NYC has always been about food. It’s what I missed most when I moved away for 5 years. I’m not talking about the fancy foodie stuff either as I was still just a kid really, when I moved away. My friends and I probably never spent more than $15 a meal and most times it was well under 10 bucks. We were on art school budgets and if you knew how, you could eat really cheaply in NY, including knowing which art openings to go to when you knew there would be an open bar.
I don’t remember cooking at all during that era, even though I’m sure we did, but why would we? There was so much good food to be had. Like most people, we had our regular rotation of spots including the deli down the street from school on St. Mark’s Place where we picked up our bagels and egg sandwiches for breakfast before our first class. The deli guys knew all the Cooper Union kids so well that they were familiar with all our major projects and wished us luck on whatever grueling 4 hour critique we faced that day. Strangely enough, I didn’t drink coffee back then. I’m not really sure what I did to get through all those years of undergraduate and grad school but it wasn’t caffeine. Maybe being young was enough to pull all nighters.
During those early art school years when I was living on my own, first on Baxter Street in Chinatown and then on St. Mark’s in the East Village, I started discovering foods that were new to me. Having grown up eating the usual American-type fare as most kids growing up – you know, shake and bake chicken, pork chops, spaghetti and meatballs – I had a fairly typical American diet mixed in with Korean and other Asian food. But then I discovered Ethiopian, Indian, Middle Eastern, Ukrainian, Mexican and Thai. I was a vegetarian back then as were most of my friends, and I was even vegan for a few years as well, but there were so many options and I didn’t miss eating meat at all (years later, after 8 years of being a strict vegetarian, it was missing sushi that did me in).
These are the restaurants that I missed when I moved away, the places that I pined for until I would come back to NY in the summers and holidays: Abyssinia on Grand Street for Ethiopian, Ali Baba and Mamoun’s Falafel on MacDougal Street, Rose of India (really any of the places on Indian row) on 6th street (also the Indian Place on 1st ave up the steps that clearly won the contest for the place with the most over-the-top Christmas lights, an odd trend for Indian restaurants at that time), House of Vegetarian on Mott for vegan Chinese food, Benny’s Burritos for huge over-stuffed quesadillas, the Kiev and Veselka for Ukrainian in the East Village, Dojo for the soy or hijiki tofu dinners – at $2.95 and $3.25 respectively, the cheapest filling dinner you can find (and the prices, so I hear, are still not that different 20 years later), Holy Basil Thai food on 2nd ave, Cafe Mogador for their carrot ginger soup, Cafe Yaffa, Cafe Orlin, Sin-é, all on St. Marks, Angelika Kitchen, Life Cafe on 10th and Avenue B, Venerios Bakery for pastries.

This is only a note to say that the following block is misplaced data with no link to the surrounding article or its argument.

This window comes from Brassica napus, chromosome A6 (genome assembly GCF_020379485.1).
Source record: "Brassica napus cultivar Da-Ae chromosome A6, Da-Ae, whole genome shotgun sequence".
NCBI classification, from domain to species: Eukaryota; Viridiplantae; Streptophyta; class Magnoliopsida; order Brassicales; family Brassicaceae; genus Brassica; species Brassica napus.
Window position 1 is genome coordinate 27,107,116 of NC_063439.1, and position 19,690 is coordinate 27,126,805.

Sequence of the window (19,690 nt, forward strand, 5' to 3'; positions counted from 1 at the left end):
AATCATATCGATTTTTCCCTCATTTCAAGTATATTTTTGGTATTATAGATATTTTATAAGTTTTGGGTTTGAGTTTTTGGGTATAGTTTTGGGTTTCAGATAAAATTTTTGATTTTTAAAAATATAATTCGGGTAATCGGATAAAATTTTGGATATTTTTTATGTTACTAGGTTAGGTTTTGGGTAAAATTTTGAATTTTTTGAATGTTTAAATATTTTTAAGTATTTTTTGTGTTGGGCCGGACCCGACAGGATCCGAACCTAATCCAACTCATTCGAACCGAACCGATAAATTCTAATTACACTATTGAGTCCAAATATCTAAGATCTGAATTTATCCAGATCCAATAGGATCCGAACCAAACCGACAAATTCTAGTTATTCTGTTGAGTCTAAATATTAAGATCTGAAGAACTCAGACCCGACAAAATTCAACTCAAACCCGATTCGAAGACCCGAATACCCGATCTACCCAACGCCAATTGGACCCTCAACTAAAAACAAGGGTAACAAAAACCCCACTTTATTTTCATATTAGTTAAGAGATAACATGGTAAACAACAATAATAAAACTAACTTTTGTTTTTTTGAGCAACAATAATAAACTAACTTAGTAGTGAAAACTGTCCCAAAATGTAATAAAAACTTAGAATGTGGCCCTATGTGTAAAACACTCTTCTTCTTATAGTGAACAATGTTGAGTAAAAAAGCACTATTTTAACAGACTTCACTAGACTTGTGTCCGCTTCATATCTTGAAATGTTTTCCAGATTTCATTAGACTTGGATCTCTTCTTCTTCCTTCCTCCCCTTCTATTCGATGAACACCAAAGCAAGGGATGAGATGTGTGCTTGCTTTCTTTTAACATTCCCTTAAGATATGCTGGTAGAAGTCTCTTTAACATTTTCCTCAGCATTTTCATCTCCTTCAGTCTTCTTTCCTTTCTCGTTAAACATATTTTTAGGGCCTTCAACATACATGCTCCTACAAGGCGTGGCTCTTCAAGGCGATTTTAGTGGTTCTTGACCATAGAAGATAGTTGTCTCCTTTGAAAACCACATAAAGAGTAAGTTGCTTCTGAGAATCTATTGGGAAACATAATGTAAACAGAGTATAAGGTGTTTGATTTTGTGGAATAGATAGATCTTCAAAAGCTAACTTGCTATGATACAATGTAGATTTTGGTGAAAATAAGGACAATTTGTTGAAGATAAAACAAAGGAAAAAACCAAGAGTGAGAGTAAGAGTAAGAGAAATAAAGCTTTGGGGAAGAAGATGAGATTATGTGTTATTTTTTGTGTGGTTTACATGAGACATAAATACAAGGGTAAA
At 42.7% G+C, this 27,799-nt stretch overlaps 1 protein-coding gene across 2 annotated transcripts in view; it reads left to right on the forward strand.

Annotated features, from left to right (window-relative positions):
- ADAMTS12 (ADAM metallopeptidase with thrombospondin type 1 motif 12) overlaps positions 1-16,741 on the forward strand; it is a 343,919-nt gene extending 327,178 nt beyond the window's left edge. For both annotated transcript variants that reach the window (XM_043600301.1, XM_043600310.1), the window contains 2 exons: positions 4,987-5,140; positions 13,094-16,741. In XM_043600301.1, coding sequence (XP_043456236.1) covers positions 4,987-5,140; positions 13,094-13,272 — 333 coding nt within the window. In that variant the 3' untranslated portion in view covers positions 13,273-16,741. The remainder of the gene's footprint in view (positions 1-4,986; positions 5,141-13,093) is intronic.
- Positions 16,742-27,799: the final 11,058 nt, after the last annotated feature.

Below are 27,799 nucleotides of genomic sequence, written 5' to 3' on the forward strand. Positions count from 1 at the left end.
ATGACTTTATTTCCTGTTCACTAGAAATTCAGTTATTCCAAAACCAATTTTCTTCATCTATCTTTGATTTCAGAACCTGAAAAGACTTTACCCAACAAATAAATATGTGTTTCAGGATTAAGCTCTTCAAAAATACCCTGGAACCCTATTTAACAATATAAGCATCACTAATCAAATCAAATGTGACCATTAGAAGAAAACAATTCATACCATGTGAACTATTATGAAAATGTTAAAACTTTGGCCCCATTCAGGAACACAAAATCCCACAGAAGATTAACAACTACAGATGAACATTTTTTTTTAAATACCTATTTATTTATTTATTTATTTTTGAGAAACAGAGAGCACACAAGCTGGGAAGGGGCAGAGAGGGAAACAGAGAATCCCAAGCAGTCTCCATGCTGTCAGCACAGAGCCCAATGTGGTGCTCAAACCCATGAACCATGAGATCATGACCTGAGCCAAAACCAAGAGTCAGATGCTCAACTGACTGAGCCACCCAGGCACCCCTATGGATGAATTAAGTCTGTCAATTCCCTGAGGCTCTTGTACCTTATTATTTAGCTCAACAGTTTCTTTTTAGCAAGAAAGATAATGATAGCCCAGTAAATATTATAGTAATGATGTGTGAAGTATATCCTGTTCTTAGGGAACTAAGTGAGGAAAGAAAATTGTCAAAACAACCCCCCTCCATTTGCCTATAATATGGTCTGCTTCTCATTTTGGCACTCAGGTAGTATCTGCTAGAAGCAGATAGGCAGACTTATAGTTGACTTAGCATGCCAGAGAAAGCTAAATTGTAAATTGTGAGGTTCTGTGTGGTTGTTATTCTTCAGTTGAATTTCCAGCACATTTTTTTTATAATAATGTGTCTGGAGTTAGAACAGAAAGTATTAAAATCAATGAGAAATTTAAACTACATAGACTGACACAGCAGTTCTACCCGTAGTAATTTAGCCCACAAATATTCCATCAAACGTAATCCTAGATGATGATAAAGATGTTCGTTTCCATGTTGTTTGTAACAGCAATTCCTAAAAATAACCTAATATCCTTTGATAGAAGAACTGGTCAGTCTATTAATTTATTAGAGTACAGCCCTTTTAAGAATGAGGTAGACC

Many of these places are still there, some are gone, but these are the places of my youth and a big part of the memories I have when I think about that era – East Village, NYC, circa ’88-91.
It’s funny, but I haven’t been back to any of those restaurants except for maybe Cafe Orlin and most recently, Venerios, since I moved back to NY in ’96, this time with Mark. Maybe because when I left the city on New Years Day in 1992, I wanted to leave it behind and bury those memories for good, as well as the people, the places, my friends and just start over. But we were walking around that neighborhood with the girls after school on Friday afternoon and we walked by an empty storefront on 2nd Avenue where a health food store used to be. I quickly peered in, I couldn’t see much, but this is when some of the memories flooded back. I had a sudden urge to go have some stuffed cabbage and pierogies at Veselka (the Kiev, as we knew it, is long gone) or sit on the bar stool of that tiny, narrow 2nd Avenue (I think) restaurant where we would get mushroom barley soup or whatever the soup of the day was (people of this era, please help me out – what was this place called!? I cannot remember. *edit: Yes! A reader came through – B&H Dairy ).
We didn’t end up doing that. Instead we made our way to some of the East Village comfort spots like the Takoyaki stand and take out sushi from Sunrise Mart, places we used to go to when we lived on 12th street. These are newer food memories, when the East Village became more Japanese and I was going to grad school at Tisch at NYU in the late 90s. I guess because these memories are fused with more recent trips with the girls, they don’t hold that same level of nostalgia. Maybe it’s just as well. Some memories are meant to be sacred. Maybe these places are better left untouched, suspended back in time when we were young and in art school.